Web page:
Syria "Accepts" UN-Backed Peace Plan
The Syrian government yesterday (27 March) signalled its acceptance of a United Nations plan designed to bring peace to the country.
IHS Global Insight Perspective
The timing of the acceptance of the plan is significant, given that Russia and China, the Syrian regime's only major international allies, have both backed the plan within the last week.
The announcement has been met with understandable international scepticism given Syria's past recent record of breaking its international commitments. Critics see it as a tactical move to buy time to complete the crackdown on anti-regime protesters.
Only time will tell whether the regime is serious about the plan, but as mentioned, past experience is not encouraging in this respect. Moreover, the move is unlikely to bring an immediate end to the violence.
"The Syrian government has written to the joint special envoy Kofi Annan, accepting his six-point plan, endorsed by the United Nations Security Council," Ahmad Fawzi, an aide to Annan announced in statement yesterday (27 March). The plan calls for an immediate end to the violence, the opening up of the country to humanitarian aid, the withdrawal of troops from the streets and the rapid commencement of a meaningful political dialogue between the regime of President Bashar al-Assad and the opposition. "Mr Annan views this as an important initial step that could bring an end to the violence and the bloodshed, provide aid to the suffering, and create an environment conducive to a political dialogue that would fulfil the legitimate aspirations of the Syrian people," Fawzi added.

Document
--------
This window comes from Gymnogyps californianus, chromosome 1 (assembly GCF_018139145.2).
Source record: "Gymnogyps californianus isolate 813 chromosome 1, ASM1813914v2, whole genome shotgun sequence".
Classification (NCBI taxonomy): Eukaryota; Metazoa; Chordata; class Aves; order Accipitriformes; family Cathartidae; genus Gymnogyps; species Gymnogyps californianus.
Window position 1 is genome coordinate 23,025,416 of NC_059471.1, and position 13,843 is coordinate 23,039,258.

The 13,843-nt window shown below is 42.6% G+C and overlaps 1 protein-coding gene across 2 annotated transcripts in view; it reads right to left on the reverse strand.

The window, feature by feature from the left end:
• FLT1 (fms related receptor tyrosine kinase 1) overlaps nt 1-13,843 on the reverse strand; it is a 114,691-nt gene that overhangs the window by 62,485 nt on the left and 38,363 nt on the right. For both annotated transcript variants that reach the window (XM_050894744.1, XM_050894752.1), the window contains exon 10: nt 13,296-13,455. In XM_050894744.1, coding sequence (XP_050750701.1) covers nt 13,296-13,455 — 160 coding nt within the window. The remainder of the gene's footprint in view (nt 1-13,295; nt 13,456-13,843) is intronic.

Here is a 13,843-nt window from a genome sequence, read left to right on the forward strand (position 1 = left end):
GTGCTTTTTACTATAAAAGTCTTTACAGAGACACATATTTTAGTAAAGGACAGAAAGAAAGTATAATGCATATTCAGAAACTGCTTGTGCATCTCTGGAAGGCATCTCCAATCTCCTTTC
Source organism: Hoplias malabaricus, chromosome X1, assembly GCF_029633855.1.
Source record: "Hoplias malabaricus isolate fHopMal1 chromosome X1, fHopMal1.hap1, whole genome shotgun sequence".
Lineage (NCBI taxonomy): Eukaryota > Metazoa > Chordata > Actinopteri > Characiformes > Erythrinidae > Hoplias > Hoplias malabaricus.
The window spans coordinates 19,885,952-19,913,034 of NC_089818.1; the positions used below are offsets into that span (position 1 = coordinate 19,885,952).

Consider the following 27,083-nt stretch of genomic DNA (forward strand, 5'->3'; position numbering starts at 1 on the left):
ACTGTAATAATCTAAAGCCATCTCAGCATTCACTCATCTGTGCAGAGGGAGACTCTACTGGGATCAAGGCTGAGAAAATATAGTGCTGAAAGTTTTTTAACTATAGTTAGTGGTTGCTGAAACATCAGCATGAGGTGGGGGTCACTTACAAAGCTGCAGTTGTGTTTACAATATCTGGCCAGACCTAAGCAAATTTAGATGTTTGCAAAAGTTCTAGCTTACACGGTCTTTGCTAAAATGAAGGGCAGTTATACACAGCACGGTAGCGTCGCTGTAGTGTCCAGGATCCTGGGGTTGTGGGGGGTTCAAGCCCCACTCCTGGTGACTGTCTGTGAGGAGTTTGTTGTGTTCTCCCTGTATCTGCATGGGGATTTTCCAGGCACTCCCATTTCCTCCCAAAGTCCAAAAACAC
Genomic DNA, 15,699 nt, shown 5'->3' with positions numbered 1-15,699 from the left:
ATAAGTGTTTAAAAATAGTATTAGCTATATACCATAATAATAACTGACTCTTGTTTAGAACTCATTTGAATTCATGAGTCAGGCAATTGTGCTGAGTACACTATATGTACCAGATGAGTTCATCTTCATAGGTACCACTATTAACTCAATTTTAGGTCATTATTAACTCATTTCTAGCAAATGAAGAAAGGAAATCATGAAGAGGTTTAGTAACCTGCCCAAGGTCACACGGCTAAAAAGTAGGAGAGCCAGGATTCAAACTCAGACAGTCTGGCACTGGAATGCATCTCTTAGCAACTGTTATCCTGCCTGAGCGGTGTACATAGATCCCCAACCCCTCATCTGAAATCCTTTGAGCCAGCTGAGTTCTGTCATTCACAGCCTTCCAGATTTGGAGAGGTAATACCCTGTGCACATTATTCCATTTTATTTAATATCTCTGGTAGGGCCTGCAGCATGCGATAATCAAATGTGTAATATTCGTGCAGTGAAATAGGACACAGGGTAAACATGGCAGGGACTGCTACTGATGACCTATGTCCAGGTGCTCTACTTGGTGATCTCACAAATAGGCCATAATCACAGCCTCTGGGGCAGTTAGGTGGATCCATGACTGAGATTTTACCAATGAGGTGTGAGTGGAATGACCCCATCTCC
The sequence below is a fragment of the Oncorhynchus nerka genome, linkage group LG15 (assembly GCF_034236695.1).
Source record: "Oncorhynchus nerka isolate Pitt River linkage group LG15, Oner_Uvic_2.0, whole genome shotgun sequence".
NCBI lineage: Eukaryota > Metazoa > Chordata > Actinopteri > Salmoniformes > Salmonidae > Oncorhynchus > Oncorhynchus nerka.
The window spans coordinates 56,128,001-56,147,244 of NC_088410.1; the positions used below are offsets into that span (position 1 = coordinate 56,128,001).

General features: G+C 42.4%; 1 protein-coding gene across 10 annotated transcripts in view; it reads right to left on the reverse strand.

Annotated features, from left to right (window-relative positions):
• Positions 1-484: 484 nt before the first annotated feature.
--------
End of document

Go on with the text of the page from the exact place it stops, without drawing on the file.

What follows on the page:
All in the Timing
The timing of Syria's acceptance of the plan is crucial, coming between visits by Annan to the Russian and Chinese capitals of Moscow and Beijing. Russian president Dmitry Medvedev signalled Moscow's support for the plan during a 26 March meeting with Annan, after which he called it "the last chance for Syria to avoid a protracted and bloody civil war." Annan was in China yesterday to seek Beijing's support for his plan—a very likely outcome given Russian support has been secured—making the timing of Syria's announcement accepting the plan more than coincidental. Without their support, Assad's regime would find it almost impossible to continue its crackdown—currently there is every reason to believe that they feel they have a potentially decisive military momentum—at the same time as appearing to be serious about wanting to resolve the crisis in the country peaceably.
Kofi Annan with Chinese Premier Wen Jiabao in Beijing on 27 March.
In this context, the Syrian announcement has been met with widespread international scepticism. "Given Assad's history of over-promising and under-delivering, that commitment [to Annan] must now be matched by immediate actions. We will judge Assad's sincerity and seriousness by what he does, not by what he says." United States Secretary of State Hillary Clinton told reporters yesterday. Richard Murphy, a former US ambassador to Syria, supported this view as realistic, telling Al-Jazeera: I think Kofi Annan has presented a plan which is extremely general in many of its terms, but it is the first step to pull the various contending parties into a dialogue. But to think that this is going to work quickly or to assume good faith on President Assad's part—no, it is not to be assumed."